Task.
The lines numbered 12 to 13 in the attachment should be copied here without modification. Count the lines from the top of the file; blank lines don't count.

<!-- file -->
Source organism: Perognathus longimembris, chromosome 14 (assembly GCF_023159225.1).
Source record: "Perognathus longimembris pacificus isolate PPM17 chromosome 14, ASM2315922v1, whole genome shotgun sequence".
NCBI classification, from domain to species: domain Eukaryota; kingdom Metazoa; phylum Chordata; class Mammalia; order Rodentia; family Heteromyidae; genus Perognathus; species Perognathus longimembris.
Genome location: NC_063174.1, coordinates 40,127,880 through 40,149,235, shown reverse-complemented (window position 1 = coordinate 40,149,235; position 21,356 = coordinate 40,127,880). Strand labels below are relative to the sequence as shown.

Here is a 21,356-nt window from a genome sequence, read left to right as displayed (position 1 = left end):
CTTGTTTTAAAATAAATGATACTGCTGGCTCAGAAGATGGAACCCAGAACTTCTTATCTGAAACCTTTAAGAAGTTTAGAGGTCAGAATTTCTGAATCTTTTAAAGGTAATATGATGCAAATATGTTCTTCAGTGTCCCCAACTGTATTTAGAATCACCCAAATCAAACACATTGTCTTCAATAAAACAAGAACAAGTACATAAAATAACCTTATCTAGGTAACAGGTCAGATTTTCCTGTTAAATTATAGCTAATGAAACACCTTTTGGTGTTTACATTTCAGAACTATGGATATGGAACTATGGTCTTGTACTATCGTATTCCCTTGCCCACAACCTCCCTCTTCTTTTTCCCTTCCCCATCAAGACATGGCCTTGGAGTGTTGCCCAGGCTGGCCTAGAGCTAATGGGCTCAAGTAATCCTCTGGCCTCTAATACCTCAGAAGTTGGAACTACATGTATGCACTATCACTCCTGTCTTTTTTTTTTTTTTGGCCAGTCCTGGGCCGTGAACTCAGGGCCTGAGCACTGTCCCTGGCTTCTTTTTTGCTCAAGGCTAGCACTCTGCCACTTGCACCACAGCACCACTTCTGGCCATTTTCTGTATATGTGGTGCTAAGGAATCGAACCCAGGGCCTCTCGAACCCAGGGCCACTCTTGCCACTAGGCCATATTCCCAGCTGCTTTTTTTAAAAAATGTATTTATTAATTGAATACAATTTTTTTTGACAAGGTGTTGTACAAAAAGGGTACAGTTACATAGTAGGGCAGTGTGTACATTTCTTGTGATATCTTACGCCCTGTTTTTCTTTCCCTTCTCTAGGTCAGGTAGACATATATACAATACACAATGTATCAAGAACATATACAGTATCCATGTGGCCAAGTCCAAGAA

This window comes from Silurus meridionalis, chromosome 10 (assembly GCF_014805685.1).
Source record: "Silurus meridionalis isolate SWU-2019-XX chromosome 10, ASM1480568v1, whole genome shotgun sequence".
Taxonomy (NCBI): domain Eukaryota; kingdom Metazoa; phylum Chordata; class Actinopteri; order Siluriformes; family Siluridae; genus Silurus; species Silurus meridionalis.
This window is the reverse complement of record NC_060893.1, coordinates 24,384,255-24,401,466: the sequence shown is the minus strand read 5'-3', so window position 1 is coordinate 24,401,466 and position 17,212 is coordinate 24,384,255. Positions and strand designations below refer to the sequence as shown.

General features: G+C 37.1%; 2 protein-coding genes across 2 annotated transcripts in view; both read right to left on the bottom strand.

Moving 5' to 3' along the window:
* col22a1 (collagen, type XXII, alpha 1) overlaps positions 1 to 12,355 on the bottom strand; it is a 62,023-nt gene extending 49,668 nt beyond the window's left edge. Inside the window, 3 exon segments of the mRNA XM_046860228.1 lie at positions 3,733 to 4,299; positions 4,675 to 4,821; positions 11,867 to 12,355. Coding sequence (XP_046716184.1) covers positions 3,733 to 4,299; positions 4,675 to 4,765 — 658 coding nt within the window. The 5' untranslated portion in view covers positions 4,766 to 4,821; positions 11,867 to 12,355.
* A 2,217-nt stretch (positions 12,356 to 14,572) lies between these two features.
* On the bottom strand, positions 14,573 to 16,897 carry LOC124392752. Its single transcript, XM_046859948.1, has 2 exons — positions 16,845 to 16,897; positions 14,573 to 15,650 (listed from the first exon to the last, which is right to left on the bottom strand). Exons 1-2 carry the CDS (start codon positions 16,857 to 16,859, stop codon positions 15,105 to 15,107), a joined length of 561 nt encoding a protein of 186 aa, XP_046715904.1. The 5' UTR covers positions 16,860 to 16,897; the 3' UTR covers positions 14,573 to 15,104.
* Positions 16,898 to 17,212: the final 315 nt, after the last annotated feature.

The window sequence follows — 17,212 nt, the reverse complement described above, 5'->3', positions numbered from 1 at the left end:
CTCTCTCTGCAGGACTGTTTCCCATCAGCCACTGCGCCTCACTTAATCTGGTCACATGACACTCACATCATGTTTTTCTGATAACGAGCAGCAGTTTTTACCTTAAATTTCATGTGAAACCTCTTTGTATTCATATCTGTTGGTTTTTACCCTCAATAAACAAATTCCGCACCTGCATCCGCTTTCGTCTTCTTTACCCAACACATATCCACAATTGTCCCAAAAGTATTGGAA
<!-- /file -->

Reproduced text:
Moving 5' to 3' along the window:
* col22a1 (collagen, type XXII, alpha 1) overlaps positions 1 to 12,355 on the bottom strand; it is a 62,023-nt gene extending 49,668 nt beyond the window's left edge. Inside the window, 3 exon segments of the mRNA XM_046860228.1 lie at positions 3,733 to 4,299; positions 4,675 to 4,821; positions 11,867 to 12,355. Coding sequence (XP_046716184.1) covers positions 3,733 to 4,299; positions 4,675 to 4,765 — 658 coding nt within the window. The 5' untranslated portion in view covers positions 4,766 to 4,821; positions 11,867 to 12,355.